Documentary Filmmaker Andrew Jenks Makes Compassion Cool on MTV’s World of Jenks
Andrew Jenks wasn’t the first free spirit to drop out of college. He also wasn’t the first to do it despite having two successful parents, one of whom currently serves as the Assistant Secretary General for the United Nations. But he was certainly the first to go from the halls of NYU straight into an assisted living facility, where the documentary he shot, Andrew Jenks, Room 335, was quickly acquired by HBO, making him a rising star of the film world at the tender age of 19.
“I got into documentary almost by default,” Jenks admits. “I wanted to drop out and had no money so I moved into a nursing home. A documentary allowed for a shaky camera and bad audio. It could almost be charming.” Today, Jenks’ accidental career move has led to unparalleled success for a guy who is still just 26 years young. And as the second season of his MTV series World of Jenks proves, he is out to make the most of this opportunity.
The concept behind the first season of World of Jenks was a simple one, a bit of Morgan Spurlock by way of the MTV generation that saw Jenks shack up with various people his age for a week, learning the issues that mattered to them and the obstacles they faced. Whether his subject was a homeless woman or an NFL cheerleader, a professional poker player or an MMA fighter, Jenks provided a snapshot into these unique lives by embedding himself for seven days at a time.
As it turns out, seven days wasn’t enough. Jenks always knew he could dig deeper, and three years later the second season of World of Jenks sees him and his two-person crew spend a full year telling the powerful, personal stories of three fascinating subjects. Needless to say, it’s not exactly what viewers have come to expect from the network that proudly presents Buckwild and Teen Mom 2.
“I was looking for people who were dealing with real issues, not the typical trivial reality stuff like getting into bar fights,” Jenks explains. “They’re dealing with issues that most of us can’t even imagine, but they’re taking tragedy and turning it upside down. I feel like these three represent the best of my generation.”
Chad, a young man living with autism (and the lone holdover from season one), is coming face-to-face with adulthood as he graduates from school, looks for a job and falls for his first girlfriend.
Kaylin, an aspiring fashion designer plotting a cross-country move to Brooklyn, is a survivor of two different forms of cancer.
Jenks and his cameras were there for every major life event over the course of a full year, and the result is an emotional, immersive tale told long form through 10 hour-long episodes. “We were able to dive much deeper,” Jenks says proudly. “We really get to know these three people, how dynamic and layered they are.”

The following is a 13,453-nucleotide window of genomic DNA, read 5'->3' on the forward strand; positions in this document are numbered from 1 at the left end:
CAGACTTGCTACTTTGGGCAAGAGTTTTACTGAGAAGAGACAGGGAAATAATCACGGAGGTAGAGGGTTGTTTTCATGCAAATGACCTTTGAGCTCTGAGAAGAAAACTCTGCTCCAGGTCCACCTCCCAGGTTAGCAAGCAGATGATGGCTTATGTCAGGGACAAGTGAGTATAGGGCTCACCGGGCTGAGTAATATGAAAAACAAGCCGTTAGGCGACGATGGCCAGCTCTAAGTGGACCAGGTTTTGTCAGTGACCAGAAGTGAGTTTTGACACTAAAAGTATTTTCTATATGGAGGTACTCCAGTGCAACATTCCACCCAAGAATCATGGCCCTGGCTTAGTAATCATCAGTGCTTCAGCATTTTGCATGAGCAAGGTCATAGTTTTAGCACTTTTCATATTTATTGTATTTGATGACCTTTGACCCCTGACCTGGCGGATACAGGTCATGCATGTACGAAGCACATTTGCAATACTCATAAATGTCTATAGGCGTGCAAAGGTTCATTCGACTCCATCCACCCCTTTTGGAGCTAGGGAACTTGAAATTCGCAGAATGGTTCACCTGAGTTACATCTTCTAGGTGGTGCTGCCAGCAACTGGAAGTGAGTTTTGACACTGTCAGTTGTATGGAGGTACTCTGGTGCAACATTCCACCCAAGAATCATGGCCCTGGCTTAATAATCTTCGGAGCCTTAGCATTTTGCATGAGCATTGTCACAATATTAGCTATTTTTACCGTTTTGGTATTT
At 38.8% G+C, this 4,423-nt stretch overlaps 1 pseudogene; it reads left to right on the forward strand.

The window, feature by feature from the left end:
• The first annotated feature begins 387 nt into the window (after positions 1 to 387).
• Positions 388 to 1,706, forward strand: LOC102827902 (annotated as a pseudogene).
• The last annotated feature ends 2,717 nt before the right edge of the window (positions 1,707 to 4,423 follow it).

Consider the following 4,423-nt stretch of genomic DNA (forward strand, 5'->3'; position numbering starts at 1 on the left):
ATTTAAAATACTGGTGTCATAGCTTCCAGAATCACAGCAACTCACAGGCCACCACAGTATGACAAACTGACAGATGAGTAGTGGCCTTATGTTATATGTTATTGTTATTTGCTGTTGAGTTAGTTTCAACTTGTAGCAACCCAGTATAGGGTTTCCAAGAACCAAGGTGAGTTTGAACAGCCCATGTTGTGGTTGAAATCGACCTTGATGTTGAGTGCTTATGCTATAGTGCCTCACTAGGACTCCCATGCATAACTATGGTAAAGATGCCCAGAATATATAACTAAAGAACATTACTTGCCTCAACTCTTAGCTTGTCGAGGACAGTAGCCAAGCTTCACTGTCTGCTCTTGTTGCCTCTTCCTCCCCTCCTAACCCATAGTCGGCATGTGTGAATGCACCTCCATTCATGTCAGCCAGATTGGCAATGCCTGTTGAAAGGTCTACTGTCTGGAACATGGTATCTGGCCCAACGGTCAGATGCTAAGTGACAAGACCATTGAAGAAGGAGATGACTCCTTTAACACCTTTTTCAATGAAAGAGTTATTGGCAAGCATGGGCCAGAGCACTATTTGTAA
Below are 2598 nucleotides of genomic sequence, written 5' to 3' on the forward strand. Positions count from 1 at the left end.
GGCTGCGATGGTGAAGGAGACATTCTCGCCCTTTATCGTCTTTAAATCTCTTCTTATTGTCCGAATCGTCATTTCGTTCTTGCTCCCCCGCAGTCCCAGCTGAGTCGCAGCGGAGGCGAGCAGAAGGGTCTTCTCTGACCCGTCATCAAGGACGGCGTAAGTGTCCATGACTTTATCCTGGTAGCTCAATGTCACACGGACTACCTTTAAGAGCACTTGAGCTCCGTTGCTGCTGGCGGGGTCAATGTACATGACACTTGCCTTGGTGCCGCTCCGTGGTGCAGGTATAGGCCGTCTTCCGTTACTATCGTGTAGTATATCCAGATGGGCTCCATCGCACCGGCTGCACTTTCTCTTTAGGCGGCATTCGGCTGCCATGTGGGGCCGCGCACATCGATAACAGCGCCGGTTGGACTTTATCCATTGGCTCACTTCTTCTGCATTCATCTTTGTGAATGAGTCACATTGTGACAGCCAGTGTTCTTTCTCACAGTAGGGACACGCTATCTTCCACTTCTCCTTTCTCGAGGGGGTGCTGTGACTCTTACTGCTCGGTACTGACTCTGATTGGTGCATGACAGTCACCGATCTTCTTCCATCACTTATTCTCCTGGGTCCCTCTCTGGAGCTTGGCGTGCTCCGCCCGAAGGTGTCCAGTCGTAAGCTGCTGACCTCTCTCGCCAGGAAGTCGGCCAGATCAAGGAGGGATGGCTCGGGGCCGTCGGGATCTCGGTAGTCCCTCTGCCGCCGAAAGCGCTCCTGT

If the whole thing sounds more Frontline than Real World/Road Rules Challenge: Battle of the Exes, you’re not alone. “A lot of times when I describe the show people are like, ‘This isn’t on PBS?’” Jenks admits. “Maybe this sounds unbelievable, but I don’t look at it as MTV. I just look at it as a network with a massive audience. If they’re willing to give me the opportunity to tell millions of people these stories, then I’ll take it.”
The exposure of an MTV gig is undeniable, but the time-intensive process of filming World of Jenks has forced the antsy filmmaker to think of a world beyond cable television. Proof comes in the form of a new book, Andrew Jenks: My Adventures as a Young Filmmaker, that sees Jenks share his own journey from a third-grader shooting faux CNN segments with a VHS camcorder and a 16-year-old founding a (still extant) film festival to living with the aforementioned elderly and spending a month in Japan with baseball manager Bobby Valentine for ESPN Films.
Jenks admits it was awkward looking backwards—he initially thought writing a book would be a “waste of time”—but appreciating his remarkable past has made his focus on the future that much sharper. Among the projects on his plate: a movie script that already has A-list talent attached, two scripted TV shows (one about a ninth-grade teacher, the other about the crew filming a reality show), and even working with MSNBC’s Dylan Ratigan to create a farm in Southern California where war veterans can get back on their feet.
Needless to say, success on MTV is far from Jenks’ endgame. “It’s hard not to appreciate the audience you can reach—teenagers, people my age—but I have a million other projects that I want to pursue,” says Jenks, who realizes that his workaholic attitude can come off as a little intimidating. “I don’t mean to take myself too seriously, but this is an opportunity that I don’t want to take lightly.” Jenks doesn’t have to worry about taking himself seriously—the filmmaking world already is.
The second season, which debuted last Monday, airs Monday nights at 11PM on MTV.
Images courtesy of MTV.